Win 28–2 United States George Trafton KO 1 (10) 0:54 March 26, 1930 Memphis, Tennessee, USA
Win 27–2 United States Frank Zaveta KO 1 (10) 1:51 March 20, 1930 Jacksonville, Florida, USA
Win 26–2 United States Chuck Wiggins KO 2 (10) March 17, 1930 Arena, St. Louis, Missouri, USA
Win 25–2 United States Sully Montgomery KO 2 (10) 1:15 March 11, 1930 Minneapolis, Minnesota, USA
Win 24–2 United States Roy Ace Clark KO 6 (10) 2:38 March 3, 1930 Arena, Philadelphia, Pennsylvania, USA
Win 23–2 United States Farmer Lodge KO 2 (10) 1:22 February 24, 1930 Heinemann Park, New Orleans, Louisiana, USA
Win 22–2 Sweden Johnny Erickson KO 2 (10) 1:45 February 17, 1930 Coliseum, Oklahoma City, Oklahoma, USA
Win 21–2 United States Jim Sigman KO 1 (8) 1:35 February 14, 1930 Memphis, Tennessee, USA
Win 20–2 United States Buster Martin KO 2 (10) 0:56 February 11, 1930 Arena, St. Louis, Missouri, USA
Win 19–2 United States Billy Owens KO 2 (10) 2:22 February 6, 1930 Armory, Newark, New Jersey, USA
Win 18–2 Canada Elzear Rioux KO 1 (10) 0:47 January 31, 1930 Chicago Stadium, Chicago, Illinois, USA
Win 17–2 United States Big Boy Peterson KO 1 (10) 1:10 January 24, 1930 Madison Square Garden, New York City, New York, USA
Win 16–2 Weimar Republic Franz Diener TKO 6 (15) December 17, 1929 Royal Albert Hall, London, England, UK
Loss 15–2 United States Stribling, YoungYoung Stribling DQ 7 (10) December 7, 1929 Vélodrome d'hiver, Paris, France
Win 15–1 United States Stribling, YoungYoung Stribling DQ 4 (15) November 18, 1929 Royal Albert Hall, London, England, UK
Win 14–1 United Kingdom Jack Stanley TKO 1 (8) 1:45 October 17, 1929 Royal Albert Hall, London, England, UK
Win 13–1 Weimar Republic Hermann Jaspers KO 3 (10) September 18, 1929 Salle Wagram, Paris, France
Win 12–1 Soviet Union Feodor Nikolaeff KO 1 August 30, 1929 Dieppe, Seine-Maritime, France
Win 11–1 France Joe Thomas TKO 4 August 25, 1929 Arènes du Prado, Marseille, France
Win 10–1 Spain José Leté UD 10 August 14, 1929 Atocha, San Sebastián, Spain
Win 9–1 Belgium Jack Humbeeck TKO 6 (10) June 26, 1929 Salle Wagram, Paris, France
Win 8–1 France Marcel Nilles TKO 3 (10) May 30, 1929 Cirque de Paris, Paris, France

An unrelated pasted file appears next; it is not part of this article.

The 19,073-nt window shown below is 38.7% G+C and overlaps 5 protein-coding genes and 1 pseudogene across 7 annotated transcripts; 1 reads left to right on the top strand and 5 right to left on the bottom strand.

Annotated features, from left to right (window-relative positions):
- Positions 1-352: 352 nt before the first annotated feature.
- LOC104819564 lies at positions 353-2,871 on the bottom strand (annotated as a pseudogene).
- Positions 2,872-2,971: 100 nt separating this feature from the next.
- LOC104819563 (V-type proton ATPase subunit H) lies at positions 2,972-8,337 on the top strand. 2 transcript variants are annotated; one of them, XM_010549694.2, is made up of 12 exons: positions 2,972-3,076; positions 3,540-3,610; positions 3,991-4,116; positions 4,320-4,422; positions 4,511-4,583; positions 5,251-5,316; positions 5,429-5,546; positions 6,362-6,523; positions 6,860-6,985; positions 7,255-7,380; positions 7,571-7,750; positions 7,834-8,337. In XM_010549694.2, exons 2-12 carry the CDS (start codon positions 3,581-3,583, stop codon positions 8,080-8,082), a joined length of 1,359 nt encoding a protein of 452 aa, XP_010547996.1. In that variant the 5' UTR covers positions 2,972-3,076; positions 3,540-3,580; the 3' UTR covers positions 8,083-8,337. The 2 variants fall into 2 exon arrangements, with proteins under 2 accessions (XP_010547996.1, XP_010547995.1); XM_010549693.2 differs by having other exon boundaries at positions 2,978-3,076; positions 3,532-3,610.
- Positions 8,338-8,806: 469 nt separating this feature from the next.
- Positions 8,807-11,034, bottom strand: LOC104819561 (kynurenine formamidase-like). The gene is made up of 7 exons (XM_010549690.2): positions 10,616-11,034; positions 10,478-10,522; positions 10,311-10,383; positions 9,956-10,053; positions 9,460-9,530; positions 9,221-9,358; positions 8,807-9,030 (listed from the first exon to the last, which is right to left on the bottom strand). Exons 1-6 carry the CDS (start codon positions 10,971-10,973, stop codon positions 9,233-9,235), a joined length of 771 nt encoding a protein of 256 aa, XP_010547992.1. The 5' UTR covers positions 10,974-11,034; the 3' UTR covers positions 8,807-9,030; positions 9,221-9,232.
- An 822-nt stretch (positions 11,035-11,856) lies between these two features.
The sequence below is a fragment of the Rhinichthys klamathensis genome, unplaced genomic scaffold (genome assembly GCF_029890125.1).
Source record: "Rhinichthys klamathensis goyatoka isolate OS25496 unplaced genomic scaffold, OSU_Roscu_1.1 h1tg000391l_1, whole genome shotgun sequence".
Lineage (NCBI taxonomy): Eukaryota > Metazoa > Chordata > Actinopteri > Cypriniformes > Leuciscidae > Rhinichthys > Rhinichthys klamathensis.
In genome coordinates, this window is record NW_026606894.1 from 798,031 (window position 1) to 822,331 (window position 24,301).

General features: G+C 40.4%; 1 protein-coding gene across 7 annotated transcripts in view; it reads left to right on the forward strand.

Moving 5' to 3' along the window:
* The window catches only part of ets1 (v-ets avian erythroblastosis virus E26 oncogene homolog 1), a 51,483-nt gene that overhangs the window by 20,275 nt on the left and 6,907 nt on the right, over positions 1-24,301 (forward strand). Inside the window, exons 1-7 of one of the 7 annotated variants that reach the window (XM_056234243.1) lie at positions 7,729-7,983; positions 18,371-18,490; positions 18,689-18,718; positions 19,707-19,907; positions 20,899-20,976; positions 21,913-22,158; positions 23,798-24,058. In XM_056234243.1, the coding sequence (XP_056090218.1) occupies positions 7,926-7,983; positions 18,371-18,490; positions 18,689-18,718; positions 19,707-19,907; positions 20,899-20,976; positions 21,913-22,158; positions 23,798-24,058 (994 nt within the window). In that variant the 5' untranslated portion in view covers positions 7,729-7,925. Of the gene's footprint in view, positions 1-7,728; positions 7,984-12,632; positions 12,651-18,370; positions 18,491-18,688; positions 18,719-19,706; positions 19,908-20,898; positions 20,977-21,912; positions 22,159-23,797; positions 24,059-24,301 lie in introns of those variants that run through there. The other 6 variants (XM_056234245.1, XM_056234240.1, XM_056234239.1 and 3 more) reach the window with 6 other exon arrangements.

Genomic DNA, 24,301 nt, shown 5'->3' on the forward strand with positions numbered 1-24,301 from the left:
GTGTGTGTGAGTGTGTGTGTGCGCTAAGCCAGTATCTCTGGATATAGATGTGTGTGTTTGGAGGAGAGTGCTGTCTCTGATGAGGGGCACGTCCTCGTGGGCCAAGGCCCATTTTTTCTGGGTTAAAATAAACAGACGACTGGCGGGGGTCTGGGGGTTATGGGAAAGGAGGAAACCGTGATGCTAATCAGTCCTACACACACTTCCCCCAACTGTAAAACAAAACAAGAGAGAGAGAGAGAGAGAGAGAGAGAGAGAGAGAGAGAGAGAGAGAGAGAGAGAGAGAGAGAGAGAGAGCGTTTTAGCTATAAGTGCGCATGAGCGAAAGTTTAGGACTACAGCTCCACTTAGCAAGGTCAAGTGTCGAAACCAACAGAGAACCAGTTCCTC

Win 7–1 France Moise Bouquillon PTS 10 May 22, 1929 Salle Wagram, Paris, France
Loss 6–1 Weimar Republic Franz Diener DQ 1 (10) April 28, 1929 Leipzig, Germany
Win 6–0 Weimar Republic Ernst Roesemann TKO 5 (8) January 18, 1929 Sportpalast, Berlin, Germany
Win 5–0 France Constant Barrick KO 3 December 1, 1928 Vélodrome d'hiver, Paris, France
Win 4–0 Argentina Epifanio Islas UD 10 November 25, 1928 Palazzo Dello Sport, Milan, Italy
Win 3–0 Italy Salvatore Ruggirello TKO 4 (10) October 30, 1928 Cirque de Paris, Paris, France
Win 2–0 France Joe Thomas KO 3 September 25, 1928 Cirque de Paris, Paris, France
Win 1–0 France Leon Sebilo TKO 2 September 12, 1928 Salle Wagram, Paris, France Carnera's professional debut.

Championships and accomplishments[edit]

Boxing[edit]

Professional wrestling[edit]

See also[edit]

References[edit]

  1. ^ "Primo Carnera - Boxrec Boxing Encyclopaedia". Boxrec.com. Retrieved 19 November 2012. 
  2. ^ better weight
  3. ^ Steckel, Richard H. "A History of the Standard of Living in the United States". Retrieved http://en.wikipedia.org/w/index.php?title=Primo_Carnera&action=submit#.  Check date values in: |accessdate= (help)
  4. ^ Cinderella Man: James J. Braddock, Max Baer, and the Greatest Upset in ... - Jeremy Schaap - Google Boeken. Books.google.com. Retrieved 19 November 2012. 
  5. ^ a b http://www.imdb.com/name/nm0138712/
  6. ^ http://www.imdb.com/title/tt0047365/
  7. ^ The Strange Case of Carnera, By Jack Sher, Sport, February 1948
  8. ^ "Primo Carnera". www.wrestlingdata.com. Retrieved 2015-10-03. 
  9. ^ Bodner, Alan (1997). When Boxing Was a Jewish Sport. Praeger Publishers. p. 133. ISBN 978-0275953539. 
  10. ^ Johnston, Chuck. "Famous 'fixes' in boxing history....". BoxRec. Retrieved 16 May 2012. 
  11. ^ "Primo Carnera vs. George Godfrey". BoxingRec. Retrieved 16 May 2012. 
  12. ^ Sherrin, Ned (Ed.), The Oxford Dictionary of Humorous Quotations, Oxford University Press, 2012.
  13. ^ http://blog.gessato.com/2013/08/03/the-carnera-by-emporio-elaborazioni-meccaniche/

External links[edit]

Achievements
Preceded by
Jack Sharkey
World Heavyweight Champion
June 29, 1933 – June 14, 1934
Succeeded by
Max Baer